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All Vowels in an Integer

 
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What is the first integer where all of the vowels are included in it?

Eric
 
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negative four googoleplex?
 
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one hundred and five?
 
Bartender
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Originally posted by Ernest Friedman-Hill:
one hundred and five?



Where's the 'y'?
[ May 08, 2006: Message edited by: Ryan McGuire ]
 
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You want a 'y'? Then one hundred and thirty.
 
Ryan McGuire
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Originally posted by Paul Clapham:
You want a 'y'? Then one hundred and thirty.



One hundred and twenty five.
 
Eric Pascarello
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I would not use and...

Eric
 
Ryan McGuire
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Originally posted by Eric Pascarello:
I would not use and...



So what answer were you looking for? A hundred thirty-one? One thousand five?
[ May 08, 2006: Message edited by: Ryan McGuire ]
 
fred rosenberger
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i'm still not sure what you mean by "first" integer. there is no first, because for any integer you can name, i can name an infinite more that are to the left of it on the numberline.

if you mean first POSITIVE integer, that's different.

according to The Straight Dope, w can also sometimes be a vowel.
Dictionary.com also claims that l, m, n, and r are potenially vowels...
[ May 08, 2006: Message edited by: fred rosenberger ]
 
Paul Clapham
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Originally posted by Eric Pascarello:
I would not use and...

Eric

I always use and.
 
fred rosenberger
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I remember being taught that "and" was used for the decimal part of a float.

"one hundred and forty-four" is wrong.

"one hundred forty-four" is correct.

"seven and three tenths" is correct.
 
Ryan McGuire
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Originally posted by fred rosenberger:
I remember being taught that "and" was used for the decimal part of a float.

"one hundred and forty-four" is wrong.

"one hundred forty-four" is correct.

"seven and three tenths" is correct.



Ok then, let's try "zero and eight fourths" (0 8/4). That is merely a mixed number that evaluates to an integer value.
 
Ernest Friedman-Hill
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final int aeiouy = 0;

Clearly 0 is the answer
 
Paul Clapham
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Originally posted by fred rosenberger:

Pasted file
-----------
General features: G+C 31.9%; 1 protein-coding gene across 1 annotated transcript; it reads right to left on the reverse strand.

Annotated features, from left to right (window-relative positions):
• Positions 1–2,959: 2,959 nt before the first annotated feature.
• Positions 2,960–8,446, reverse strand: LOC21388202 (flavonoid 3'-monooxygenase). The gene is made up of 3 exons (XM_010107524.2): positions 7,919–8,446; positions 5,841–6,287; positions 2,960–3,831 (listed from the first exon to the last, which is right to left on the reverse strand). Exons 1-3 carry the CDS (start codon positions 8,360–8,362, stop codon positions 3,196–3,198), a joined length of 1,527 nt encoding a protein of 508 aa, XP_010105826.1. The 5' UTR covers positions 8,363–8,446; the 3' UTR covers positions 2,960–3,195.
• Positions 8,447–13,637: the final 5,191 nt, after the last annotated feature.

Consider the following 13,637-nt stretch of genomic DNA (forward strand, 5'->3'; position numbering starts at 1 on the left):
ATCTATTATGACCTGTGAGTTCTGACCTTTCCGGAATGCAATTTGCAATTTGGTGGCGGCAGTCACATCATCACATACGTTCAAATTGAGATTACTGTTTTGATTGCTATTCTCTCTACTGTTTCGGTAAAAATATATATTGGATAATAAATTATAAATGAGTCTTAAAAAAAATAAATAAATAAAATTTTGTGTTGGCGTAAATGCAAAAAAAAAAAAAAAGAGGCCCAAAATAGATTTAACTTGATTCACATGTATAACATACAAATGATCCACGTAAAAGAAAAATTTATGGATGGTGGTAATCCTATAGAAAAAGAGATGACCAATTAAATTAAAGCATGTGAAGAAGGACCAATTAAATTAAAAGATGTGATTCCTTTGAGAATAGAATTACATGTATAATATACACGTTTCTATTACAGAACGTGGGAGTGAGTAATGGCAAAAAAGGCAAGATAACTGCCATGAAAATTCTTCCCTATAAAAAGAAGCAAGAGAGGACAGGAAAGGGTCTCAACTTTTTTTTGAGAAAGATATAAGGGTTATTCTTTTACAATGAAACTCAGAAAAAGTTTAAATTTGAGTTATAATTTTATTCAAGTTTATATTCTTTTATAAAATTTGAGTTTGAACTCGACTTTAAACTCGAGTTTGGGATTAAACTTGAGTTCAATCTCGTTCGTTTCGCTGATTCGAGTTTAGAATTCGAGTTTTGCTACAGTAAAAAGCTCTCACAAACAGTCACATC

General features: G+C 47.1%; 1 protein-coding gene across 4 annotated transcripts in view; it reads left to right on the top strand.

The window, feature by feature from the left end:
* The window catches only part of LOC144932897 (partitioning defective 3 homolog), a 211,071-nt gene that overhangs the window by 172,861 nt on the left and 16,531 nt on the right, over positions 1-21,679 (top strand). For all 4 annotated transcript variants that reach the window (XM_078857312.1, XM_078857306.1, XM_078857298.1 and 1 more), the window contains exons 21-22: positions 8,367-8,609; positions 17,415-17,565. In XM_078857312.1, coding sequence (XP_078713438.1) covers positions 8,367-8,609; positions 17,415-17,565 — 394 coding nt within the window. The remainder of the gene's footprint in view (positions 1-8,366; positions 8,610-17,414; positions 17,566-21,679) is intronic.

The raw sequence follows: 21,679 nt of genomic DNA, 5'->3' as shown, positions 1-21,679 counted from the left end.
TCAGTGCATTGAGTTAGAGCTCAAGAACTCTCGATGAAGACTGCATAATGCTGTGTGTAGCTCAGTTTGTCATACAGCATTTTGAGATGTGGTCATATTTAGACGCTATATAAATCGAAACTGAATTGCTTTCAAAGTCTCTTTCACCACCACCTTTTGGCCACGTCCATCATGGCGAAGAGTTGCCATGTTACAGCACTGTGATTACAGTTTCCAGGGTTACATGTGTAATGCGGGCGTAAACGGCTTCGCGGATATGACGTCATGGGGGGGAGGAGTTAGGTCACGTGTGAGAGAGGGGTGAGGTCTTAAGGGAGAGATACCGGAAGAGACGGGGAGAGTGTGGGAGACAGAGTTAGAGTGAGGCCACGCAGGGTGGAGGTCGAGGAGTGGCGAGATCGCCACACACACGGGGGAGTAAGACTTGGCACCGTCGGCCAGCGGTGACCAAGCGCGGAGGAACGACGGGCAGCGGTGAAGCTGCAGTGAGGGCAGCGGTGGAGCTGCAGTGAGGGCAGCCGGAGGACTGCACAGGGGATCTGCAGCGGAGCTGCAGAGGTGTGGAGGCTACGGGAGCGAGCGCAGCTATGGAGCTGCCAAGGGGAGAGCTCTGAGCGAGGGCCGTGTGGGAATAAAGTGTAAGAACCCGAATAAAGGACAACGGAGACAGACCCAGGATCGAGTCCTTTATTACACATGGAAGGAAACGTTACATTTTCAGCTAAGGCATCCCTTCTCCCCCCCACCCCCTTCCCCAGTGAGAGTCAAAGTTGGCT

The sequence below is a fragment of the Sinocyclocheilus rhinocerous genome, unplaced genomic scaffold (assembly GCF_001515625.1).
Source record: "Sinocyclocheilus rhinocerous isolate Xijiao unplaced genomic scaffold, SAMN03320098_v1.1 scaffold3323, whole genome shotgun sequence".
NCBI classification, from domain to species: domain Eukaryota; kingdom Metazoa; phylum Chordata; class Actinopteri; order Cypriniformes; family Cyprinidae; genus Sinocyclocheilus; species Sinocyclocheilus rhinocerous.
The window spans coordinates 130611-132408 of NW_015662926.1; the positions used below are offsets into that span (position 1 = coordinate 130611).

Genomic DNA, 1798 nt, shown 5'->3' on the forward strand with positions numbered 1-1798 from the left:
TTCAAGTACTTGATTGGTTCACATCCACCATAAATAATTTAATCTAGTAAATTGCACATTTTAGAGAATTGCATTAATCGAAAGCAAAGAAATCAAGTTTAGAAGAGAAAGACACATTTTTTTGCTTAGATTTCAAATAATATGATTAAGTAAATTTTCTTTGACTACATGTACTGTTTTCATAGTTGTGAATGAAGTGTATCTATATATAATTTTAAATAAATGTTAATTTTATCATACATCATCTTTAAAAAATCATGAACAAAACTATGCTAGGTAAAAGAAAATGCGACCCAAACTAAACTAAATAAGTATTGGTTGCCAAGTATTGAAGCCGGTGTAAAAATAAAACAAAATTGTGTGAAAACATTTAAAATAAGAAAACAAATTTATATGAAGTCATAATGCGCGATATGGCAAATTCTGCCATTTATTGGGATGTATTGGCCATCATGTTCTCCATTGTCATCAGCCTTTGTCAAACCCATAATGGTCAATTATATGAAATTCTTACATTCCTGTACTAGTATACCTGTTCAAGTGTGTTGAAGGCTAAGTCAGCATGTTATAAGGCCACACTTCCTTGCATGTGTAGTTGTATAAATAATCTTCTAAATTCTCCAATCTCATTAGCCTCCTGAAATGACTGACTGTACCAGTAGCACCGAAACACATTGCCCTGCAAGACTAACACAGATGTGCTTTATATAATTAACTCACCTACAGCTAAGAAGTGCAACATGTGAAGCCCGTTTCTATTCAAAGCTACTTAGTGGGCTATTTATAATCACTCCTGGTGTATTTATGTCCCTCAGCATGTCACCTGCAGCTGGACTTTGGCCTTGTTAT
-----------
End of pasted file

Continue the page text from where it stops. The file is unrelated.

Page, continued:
I remember being taught that "and" was used for the decimal part of a float.

"one hundred and forty-four" is wrong.

"one hundred forty-four" is correct.

"seven and three tenths" is correct.

I wasn't ever taught any of those things that I can remember, or anything like them. I just learned how to say numbers from everybody else just like people regularly learn language. So to me, "one hundred forty-four" sounds like a specialized American usage.
 
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This may be of some interest: American and British English Differences: Numbers.

I wonder... what if we consider all 26 letters used in English. What's the largest number of different letters that can be incorporated in the representation of a single positive integer? And what is the smallest integer that achieves this?

For purposes of this problem, please consider only standard counting emthods (albeit perhaps extended for somewhat larger numbers than we usually see). No fractions, no formulas, no, Java source code. You can include or omit "and" anywhere it serves your purposes as long as it's "standard" somewhere that speaks a form of English - I don't think it will matter much. But there's no "zero thousand" or "... and zero". No zero anywhere you don't need it. And no "zillion" either. If you can find a more plausible-sounding way to insert a z somewhere, have at it.
 
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if i use and then the answer if nine
 
Ryan McGuire
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If "first" is defined as "closest to zero", I'd go with "negative four".
 
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Jim, I was able to get in 23 letters with:

1,001,000,000,001,000,001,001,024,678

I couldn't figure out how to use J, K or Z
 
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french: quarantetrois (43).
german: Einemilliontausend. (1001000)
 
Jim Yingst
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George: I got the same 23 letters using

1,001,000,000,001,000,001,001,002,568

Which is pretty close to your answer, all things considered. Good job.
 
George Harris
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Actually Jim if you can write your positive integer with some precision(2), we have the answer for the 'Z'

1,001,000,000,001,000,001,001,002,568.00
 
Jim Yingst
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Hmmm. To my mind it's no longer an integer if you do that. Still, that may be as close as we can come.
 
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You could have a dozen billion:

1,001,000,000,001,012,001,001,002,568
 
George Harris
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251,000,000,000,000,001,001,002,568.00 could be the lower answer...

A quarter octillion, one septillion, etc.
 
Jim Yingst
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Well, you guys are thinking outside the box at least, I'll give you that...
 
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